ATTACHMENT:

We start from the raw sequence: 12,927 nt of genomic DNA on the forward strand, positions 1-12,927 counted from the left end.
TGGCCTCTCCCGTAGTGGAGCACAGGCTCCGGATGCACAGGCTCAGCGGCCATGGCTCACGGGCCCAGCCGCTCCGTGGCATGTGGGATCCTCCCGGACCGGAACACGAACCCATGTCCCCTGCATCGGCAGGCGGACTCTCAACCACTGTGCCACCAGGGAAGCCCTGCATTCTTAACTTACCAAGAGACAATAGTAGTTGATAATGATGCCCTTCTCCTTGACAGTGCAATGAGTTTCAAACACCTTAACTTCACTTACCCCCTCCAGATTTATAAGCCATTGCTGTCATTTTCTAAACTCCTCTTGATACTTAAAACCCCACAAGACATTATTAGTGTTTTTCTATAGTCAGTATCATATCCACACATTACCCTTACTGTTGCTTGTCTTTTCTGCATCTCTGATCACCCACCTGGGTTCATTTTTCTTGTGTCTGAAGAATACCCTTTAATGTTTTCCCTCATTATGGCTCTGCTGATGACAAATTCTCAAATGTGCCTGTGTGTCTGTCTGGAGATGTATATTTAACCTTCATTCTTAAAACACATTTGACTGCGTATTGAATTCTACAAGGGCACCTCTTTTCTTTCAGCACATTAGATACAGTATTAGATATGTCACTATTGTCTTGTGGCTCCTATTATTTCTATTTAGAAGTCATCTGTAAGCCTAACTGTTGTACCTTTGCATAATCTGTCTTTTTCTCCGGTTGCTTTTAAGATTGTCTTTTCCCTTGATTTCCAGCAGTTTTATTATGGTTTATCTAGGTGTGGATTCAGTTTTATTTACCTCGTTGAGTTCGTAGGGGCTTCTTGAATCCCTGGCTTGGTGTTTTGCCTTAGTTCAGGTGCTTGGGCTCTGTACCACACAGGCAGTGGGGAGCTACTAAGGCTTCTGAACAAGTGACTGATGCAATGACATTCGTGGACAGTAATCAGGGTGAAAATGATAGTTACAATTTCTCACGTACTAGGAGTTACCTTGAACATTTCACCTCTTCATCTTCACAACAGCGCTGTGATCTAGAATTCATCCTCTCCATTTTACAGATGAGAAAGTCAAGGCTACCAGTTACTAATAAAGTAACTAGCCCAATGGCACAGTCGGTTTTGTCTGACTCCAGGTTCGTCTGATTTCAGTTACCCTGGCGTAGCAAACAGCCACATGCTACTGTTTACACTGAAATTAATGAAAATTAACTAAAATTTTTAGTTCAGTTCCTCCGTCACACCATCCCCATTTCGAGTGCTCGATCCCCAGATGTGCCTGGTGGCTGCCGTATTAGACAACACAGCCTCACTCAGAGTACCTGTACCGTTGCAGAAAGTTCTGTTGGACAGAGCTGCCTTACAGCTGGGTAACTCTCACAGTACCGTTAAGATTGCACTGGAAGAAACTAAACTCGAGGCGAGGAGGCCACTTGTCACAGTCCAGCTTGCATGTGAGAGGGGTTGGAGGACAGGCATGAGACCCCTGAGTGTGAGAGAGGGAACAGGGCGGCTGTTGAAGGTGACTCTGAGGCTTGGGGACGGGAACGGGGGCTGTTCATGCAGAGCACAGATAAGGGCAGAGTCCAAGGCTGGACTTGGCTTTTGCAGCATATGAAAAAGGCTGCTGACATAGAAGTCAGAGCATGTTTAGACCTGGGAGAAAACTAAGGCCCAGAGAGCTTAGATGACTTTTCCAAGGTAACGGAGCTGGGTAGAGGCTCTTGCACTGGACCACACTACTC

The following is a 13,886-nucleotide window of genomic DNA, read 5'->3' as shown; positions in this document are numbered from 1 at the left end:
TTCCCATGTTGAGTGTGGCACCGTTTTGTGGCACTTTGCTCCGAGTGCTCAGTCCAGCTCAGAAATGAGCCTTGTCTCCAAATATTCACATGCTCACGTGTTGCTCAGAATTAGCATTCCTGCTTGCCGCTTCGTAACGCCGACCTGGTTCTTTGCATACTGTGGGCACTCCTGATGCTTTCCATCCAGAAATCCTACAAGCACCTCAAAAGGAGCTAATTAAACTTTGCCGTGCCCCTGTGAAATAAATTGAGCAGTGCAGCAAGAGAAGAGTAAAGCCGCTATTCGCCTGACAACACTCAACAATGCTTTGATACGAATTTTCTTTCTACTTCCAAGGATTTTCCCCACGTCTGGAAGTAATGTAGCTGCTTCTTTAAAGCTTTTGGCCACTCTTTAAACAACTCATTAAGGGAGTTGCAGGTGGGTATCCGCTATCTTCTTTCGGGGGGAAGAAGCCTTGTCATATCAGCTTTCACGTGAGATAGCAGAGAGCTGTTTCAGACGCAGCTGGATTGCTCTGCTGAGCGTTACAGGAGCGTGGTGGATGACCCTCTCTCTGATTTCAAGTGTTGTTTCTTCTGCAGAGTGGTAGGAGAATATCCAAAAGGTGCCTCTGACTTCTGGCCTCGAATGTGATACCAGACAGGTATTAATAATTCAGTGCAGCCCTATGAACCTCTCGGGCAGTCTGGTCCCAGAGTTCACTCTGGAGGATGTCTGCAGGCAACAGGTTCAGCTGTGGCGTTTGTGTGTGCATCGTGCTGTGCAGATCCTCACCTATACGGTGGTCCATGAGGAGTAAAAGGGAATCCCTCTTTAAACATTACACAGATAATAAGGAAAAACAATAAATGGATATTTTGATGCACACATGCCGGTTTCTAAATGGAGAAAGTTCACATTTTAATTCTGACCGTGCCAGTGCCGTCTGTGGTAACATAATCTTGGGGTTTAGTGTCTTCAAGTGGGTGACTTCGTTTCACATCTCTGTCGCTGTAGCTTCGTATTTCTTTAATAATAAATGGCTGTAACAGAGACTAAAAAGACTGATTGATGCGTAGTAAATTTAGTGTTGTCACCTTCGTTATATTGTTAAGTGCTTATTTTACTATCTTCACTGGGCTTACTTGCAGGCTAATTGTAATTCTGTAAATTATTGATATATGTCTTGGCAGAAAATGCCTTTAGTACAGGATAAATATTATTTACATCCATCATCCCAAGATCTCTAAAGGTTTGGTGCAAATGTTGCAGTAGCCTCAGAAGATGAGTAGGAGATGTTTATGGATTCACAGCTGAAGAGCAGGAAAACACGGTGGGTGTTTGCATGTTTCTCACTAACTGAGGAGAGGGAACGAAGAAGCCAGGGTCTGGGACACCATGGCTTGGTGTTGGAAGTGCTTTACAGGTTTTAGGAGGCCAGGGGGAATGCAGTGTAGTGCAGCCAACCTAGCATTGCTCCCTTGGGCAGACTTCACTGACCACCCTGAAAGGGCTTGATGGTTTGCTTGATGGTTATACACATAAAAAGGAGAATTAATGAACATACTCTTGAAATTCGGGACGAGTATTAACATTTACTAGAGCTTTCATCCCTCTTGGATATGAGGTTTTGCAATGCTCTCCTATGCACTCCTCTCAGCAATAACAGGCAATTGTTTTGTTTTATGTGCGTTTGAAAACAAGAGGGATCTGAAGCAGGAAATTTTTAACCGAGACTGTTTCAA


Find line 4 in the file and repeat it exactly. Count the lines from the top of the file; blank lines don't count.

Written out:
TTCCCATGTTGAGTGTGGCACCGTTTTGTGGCACTTTGCTCCGAGTGCTCAGTCCAGCTCAGAAATGAGCCTTGTCTCCAAATATTCACATGCTCACGTGTTGCTCAGAATTAGCATTCCTGCTTGCCGCTTCGTAACGCCGACCTGGTTCTTTGCATACTGTGGGCACTCCTGATGCTTTCCATCCAGAAATCCTACAAGCACCTCAAAAGGAGCTAATTAAACTTTGCCGTGCCCCTGTGAAATAAATTGAGCAGTGCAGCAAGAGAAGAGTAAAGCCGCTATTCGCCTGACAACACTCAACAATGCTTTGATACGAATTTTCTTTCTACTTCCAAGGATTTTCCCCACGTCTGGAAGTAATGTAGCTGCTTCTTTAAAGCTTTTGGCCACTCTTTAAACAACTCATTAAGGGAGTTGCAGGTGGGTATCCGCTATCTTCTTTCGGGGGGAAGAAGCCTTGTCATATCAGCTTTCACGTGAGATAGCAGAGAGCTGTTTCAGACGCAGCTGGATTGCTCTGCTGAGCGTTACAGGAGCGTGGTGGATGACCCTCTCTCTGATTTCAAGTGTTGTTTCTTCTGCAGAGTGGTAGGAGAATATCCAAAAGGTGCCTCTGACTTCTGGCCTCGAATGTGATACCAGACAGGTATTAATAATTCAGTGCAGCCCTATGAACCTCTCGGGCAGTCTGGTCCCAGAGTTCACTCTGGAGGATGTCTGCAGGCAACAGGTTCAGCTGTGGCGTTTGTGTGTGCATCGTGCTGTGCAGATCCTCACCTATACGGTGGTCCATGAGGAGTAAAAGGGAATCCCTCTTTAAACATTACACAGATAATAAGGAAAAACAATAAATGGATATTTTGATGCACACATGCCGGTTTCTAAATGGAGAAAGTTCACATTTTAATTCTGACCGTGCCAGTGCCGTCTGTGGTAACATAATCTTGGGGTTTAGTGTCTTCAAGTGGGTGACTTCGTTTCACATCTCTGTCGCTGTAGCTTCGTATTTCTTTAATAATAAATGGCTGTAACAGAGACTAAAAAGACTGATTGATGCGTAGTAAATTTAGTGTTGTCACCTTCGTTATATTGTTAAGTGCTTATTTTACTATCTTCACTGGGCTTACTTGCAGGCTAATTGTAATTCTGTAAATTATTGATATATGTCTTGGCAGAAAATGCCTTTAGTACAGGATAAATATTATTTACATCCATCATCCCAAGATCTCTAAAGGTTTGGTGCAAATGTTGCAGTAGCCTCAGAAGATGAGTAGGAGATGTTTATGGATTCACAGCTGAAGAGCAGGAAAACACGGTGGGTGTTTGCATGTTTCTCACTAACTGAGGAGAGGGAACGAAGAAGCCAGGGTCTGGGACACCATGGCTTGGTGTTGGAAGTGCTTTACAGGTTTTAGGAGGCCAGGGGGAATGCAGTGTAGTGCAGCCAACCTAGCATTGCTCCCTTGGGCAGACTTCACTGACCACCCTGAAAGGGCTTGATGGTTTGCTTGATGGTTATACACATAAAAAGGAGAATTAATGAACATACTCTTGAAATTCGGGACGAGTATTAACATTTACTAGAGCTTTCATCCCTCTTGGATATGAGGTTTTGCAATGCTCTCCTATGCACTCCTCTCAGCAATAACAGGCAATTGTTTTGTTTTATGTGCGTTTGAAAACAAGAGGGATCTGAAGCAGGAAATTTTTAACCGAGACTGTTTCAA